a pretend genius broadsuction

Oranges and Apples
richard grayson

It is the first workday after daylight savings time has begun.  I live very close to my job so I am home at ten minutes after five, and the first thing I do is get a sweet potato and wash it off and pierce it with a fork numerous times and put it on a paper towel and stick it in the microwave for four and a half minutes.

While it is cooking, I change from my work clothes into a blue t-shirt, blue jeans, white athletic socks and white sneakers.  I have to change right away because otherwise the mood from work stays with me.  Today I had to be very patient even though people’s stupid questions made me irascible.

After I ate my sweet potato and an Amy’s black bean burrito and some blueberries in fat-free plain yogurt, I left my filthy apartment and drove to the Starbucks at Flamingo Falls.  I had a library copy of A Moveable Feast with me because I was thinking about using it in a lesson I had to teach as part of a job interview to be an English teacher at a Jewish community high school in another state.

My friend Pat, whose wife died last month, suggested the lesson.  I would start by showing that scene in the movie City of Angels where Nicolas Cage as the invisible angel sits next to an old man reading A Moveable Feast in the Los Angeles Central Library.  That was where all the angels lived.  I’ve been there.

The part of the book the old man was reading was from the very first section, which Pat said was a perfect moment, and then he said I should discuss perfect moments with the students  they were juniors, and their current teacher said that they were bright, respectful, curious and witty  and then have them write about a perfect moment in their own lives and then we could read it aloud and share.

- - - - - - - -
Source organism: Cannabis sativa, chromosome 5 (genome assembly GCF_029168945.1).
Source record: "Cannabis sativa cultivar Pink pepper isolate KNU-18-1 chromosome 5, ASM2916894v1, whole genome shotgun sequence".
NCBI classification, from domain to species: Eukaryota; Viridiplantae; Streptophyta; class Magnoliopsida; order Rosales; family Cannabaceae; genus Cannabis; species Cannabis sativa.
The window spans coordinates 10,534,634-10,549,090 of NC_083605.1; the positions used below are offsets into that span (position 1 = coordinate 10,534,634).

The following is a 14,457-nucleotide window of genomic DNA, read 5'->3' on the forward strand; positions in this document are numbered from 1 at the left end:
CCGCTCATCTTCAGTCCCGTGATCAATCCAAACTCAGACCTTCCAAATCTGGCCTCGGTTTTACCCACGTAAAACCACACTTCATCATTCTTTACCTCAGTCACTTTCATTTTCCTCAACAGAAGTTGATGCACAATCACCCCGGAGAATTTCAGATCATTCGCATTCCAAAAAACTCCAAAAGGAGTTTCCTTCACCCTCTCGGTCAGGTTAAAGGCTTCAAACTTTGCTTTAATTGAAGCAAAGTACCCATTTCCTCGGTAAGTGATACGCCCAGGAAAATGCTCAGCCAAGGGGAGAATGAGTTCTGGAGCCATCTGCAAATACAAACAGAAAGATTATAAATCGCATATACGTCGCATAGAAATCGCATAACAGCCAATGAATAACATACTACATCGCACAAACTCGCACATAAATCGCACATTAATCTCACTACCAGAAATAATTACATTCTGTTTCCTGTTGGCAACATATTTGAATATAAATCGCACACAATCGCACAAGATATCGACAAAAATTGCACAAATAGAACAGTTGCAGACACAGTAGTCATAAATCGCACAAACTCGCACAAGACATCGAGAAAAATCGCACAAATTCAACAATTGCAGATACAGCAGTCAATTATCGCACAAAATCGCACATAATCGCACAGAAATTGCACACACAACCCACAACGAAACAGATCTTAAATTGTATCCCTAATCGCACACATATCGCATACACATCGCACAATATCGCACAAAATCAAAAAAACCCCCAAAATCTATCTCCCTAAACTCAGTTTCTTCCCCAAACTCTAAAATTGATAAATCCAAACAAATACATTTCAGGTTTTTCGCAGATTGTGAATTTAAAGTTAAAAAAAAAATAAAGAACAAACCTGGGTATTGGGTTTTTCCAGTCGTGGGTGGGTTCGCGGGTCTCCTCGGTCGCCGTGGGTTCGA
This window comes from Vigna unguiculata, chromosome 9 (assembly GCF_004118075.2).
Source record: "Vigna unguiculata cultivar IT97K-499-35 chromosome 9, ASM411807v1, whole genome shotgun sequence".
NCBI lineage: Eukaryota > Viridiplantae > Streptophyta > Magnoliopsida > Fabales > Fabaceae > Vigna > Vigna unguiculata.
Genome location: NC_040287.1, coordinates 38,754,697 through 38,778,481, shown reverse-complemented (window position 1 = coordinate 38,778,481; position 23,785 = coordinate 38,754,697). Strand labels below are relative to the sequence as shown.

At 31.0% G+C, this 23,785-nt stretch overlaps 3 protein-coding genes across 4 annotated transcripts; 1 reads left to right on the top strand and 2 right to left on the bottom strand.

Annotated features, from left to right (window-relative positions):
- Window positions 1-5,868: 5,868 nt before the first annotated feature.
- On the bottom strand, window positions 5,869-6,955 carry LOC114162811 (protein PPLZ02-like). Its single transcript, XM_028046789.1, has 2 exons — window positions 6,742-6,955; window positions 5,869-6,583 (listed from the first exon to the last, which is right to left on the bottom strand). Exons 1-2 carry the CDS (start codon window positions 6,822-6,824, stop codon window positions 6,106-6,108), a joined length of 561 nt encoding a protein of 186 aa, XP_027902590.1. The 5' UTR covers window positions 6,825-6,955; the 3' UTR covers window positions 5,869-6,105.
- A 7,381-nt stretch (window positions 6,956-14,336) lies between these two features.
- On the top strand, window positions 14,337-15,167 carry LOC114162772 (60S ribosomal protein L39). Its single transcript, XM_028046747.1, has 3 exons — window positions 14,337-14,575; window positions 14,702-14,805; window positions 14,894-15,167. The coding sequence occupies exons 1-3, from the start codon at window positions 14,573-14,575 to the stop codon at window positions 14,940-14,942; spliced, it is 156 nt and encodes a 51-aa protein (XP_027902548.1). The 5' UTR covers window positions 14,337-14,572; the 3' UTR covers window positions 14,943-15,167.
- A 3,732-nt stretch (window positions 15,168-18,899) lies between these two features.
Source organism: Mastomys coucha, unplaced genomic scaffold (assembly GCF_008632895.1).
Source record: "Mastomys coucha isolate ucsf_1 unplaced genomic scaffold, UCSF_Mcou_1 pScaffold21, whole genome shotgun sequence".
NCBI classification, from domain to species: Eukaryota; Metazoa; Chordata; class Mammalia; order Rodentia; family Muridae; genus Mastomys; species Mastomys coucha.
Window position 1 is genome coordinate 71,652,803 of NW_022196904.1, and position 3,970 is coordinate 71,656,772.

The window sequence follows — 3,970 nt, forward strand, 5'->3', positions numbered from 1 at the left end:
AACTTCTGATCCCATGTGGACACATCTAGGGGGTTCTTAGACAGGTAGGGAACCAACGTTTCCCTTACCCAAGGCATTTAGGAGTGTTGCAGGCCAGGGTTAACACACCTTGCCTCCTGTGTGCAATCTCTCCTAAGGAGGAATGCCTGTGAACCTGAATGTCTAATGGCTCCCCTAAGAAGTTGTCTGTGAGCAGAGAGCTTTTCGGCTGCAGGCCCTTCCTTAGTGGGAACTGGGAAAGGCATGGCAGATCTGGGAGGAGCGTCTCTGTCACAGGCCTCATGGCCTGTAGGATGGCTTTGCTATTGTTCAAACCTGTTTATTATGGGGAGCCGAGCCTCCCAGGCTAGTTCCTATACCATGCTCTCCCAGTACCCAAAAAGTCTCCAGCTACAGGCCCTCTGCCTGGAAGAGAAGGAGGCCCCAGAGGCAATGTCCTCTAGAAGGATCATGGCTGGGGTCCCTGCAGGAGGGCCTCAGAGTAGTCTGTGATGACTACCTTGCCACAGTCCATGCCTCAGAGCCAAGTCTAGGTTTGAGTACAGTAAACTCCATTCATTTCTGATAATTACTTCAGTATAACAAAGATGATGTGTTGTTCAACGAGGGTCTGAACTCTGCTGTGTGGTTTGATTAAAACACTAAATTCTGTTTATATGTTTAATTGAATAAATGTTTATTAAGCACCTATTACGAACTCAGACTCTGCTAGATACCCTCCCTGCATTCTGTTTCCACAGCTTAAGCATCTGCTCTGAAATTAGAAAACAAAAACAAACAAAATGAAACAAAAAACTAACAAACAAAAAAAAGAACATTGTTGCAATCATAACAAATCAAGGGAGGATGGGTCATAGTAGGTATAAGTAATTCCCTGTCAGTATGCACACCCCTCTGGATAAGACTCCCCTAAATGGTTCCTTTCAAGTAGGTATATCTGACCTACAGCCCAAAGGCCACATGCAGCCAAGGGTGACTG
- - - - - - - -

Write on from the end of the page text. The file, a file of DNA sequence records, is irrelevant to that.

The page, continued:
Pat didn’t say this, but I always think the teacher should write along with the students.  I guess the first perfect moment that came to mind that I could write about took place in July of 1984 at Tanglewood, when I was sitting on a picnic blanket at dusk with three friends  Matthew, a composer I’d known for three years; Ellen, an older karate teacher who was writing a book about woman warriors; and Elizabeth, a young, dark-haired painter I’d just met  listening to Seiji Ozawa conducting the Boston Symphony.  We were eating sandwiches on thick slices of black bread and listening to Mussorgsky’s “Pictures at an Exhibition,” not the usual Ravel arrangement but a different one which made the familiar music seem new.

I didn’t want to bother Pat but I had thought he must feel lonely and lost in that big house now that his wife is gone and I figured maybe giving him something else to think about, like coming up with an idea for my lesson, would occupy his mind a little and drive out other thoughts.  Pat is the best teacher I know.

Just before I park my car near the Starbucks, a report comes on public radio’s “Marketplace” about the many people filing for bankruptcy before the new law takes effect.  I listen to it after I shut off the engine my radio doesn’t go off until I open the car door and I feel sort of happy because two weeks ago I gave my attorney the last of the documents he needed to file my own bankruptcy petition.  When the credit card companies call about my late payments, I just give them my attorney’s name and number and they leave me alone.